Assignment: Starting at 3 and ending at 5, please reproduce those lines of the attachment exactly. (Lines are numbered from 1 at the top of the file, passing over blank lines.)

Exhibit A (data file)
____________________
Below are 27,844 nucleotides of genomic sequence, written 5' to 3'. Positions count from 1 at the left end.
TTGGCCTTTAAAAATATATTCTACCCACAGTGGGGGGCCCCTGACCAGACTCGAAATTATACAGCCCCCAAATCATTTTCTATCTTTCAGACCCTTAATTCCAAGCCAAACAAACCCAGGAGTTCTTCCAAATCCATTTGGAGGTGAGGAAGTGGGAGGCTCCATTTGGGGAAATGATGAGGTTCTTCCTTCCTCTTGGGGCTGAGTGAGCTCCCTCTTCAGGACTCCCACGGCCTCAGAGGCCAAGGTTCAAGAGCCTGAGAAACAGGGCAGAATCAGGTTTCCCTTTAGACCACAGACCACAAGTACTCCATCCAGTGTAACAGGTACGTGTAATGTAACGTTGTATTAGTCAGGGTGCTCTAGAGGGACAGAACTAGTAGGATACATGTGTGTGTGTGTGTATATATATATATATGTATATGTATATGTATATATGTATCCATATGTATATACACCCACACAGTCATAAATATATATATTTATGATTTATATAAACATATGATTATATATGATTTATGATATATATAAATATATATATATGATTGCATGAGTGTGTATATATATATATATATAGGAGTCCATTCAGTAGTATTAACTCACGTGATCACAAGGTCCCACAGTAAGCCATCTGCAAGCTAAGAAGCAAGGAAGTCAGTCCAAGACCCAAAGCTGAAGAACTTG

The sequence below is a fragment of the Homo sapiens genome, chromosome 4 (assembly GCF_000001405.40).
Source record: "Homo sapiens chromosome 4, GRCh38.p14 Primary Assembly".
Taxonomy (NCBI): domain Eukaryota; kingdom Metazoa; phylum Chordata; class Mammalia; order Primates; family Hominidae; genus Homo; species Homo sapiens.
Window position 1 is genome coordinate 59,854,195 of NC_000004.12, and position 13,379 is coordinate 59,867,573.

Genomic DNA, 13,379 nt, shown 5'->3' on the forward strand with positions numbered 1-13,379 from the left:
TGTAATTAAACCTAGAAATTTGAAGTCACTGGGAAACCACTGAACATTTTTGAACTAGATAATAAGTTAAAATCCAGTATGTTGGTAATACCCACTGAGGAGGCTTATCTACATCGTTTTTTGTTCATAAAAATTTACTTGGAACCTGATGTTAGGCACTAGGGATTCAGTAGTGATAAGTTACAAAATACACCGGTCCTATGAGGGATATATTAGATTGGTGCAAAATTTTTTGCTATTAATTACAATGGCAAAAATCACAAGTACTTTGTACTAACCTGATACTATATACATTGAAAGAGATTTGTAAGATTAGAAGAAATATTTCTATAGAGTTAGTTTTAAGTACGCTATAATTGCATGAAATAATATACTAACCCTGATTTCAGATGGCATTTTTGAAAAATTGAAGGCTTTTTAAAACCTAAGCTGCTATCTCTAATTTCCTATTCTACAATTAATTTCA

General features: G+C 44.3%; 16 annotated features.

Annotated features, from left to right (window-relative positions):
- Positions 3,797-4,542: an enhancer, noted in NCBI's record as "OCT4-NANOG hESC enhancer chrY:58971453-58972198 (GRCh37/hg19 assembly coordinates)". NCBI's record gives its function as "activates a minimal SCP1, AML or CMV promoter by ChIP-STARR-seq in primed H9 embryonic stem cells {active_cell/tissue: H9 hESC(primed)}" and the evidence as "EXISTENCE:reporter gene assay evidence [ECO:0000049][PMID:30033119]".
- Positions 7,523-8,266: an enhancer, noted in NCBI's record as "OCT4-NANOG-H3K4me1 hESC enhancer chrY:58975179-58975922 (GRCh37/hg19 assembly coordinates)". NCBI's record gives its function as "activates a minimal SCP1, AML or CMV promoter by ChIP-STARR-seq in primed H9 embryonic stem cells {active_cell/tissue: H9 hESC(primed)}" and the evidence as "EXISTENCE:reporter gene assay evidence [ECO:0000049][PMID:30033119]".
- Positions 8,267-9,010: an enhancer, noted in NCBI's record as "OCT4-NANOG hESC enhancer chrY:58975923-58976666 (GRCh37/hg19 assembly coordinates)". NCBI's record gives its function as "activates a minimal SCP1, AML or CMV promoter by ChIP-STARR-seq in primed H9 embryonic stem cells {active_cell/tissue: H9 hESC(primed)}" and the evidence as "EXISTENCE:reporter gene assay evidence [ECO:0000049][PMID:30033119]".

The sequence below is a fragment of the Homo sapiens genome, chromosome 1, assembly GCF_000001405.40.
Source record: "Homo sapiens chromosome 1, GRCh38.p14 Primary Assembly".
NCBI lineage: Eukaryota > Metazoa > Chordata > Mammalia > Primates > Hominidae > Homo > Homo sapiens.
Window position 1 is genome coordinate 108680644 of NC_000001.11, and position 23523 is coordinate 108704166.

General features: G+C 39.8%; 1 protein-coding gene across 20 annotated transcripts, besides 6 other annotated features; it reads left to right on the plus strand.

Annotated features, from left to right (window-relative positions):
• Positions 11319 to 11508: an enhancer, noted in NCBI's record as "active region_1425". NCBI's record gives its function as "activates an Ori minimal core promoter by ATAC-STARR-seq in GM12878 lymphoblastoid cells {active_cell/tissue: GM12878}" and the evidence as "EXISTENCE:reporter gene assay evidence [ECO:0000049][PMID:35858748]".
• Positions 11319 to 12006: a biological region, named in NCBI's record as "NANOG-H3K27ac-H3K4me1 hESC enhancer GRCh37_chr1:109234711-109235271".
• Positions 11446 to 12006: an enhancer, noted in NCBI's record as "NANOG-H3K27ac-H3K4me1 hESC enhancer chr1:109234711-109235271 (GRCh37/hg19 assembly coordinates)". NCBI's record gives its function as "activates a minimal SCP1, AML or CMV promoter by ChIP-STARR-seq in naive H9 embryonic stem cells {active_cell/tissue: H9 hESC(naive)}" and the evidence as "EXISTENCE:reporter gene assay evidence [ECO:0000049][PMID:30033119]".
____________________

The sequence below is a fragment of the Homo sapiens genome, chromosome 4 (assembly GCF_000001405.40).
Source record: "Homo sapiens chromosome 4, GRCh38.p14 Primary Assembly".
Taxonomy (NCBI): domain Eukaryota; kingdom Metazoa; phylum Chordata; class Mammalia; order Primates; family Hominidae; genus Homo; species Homo sapiens.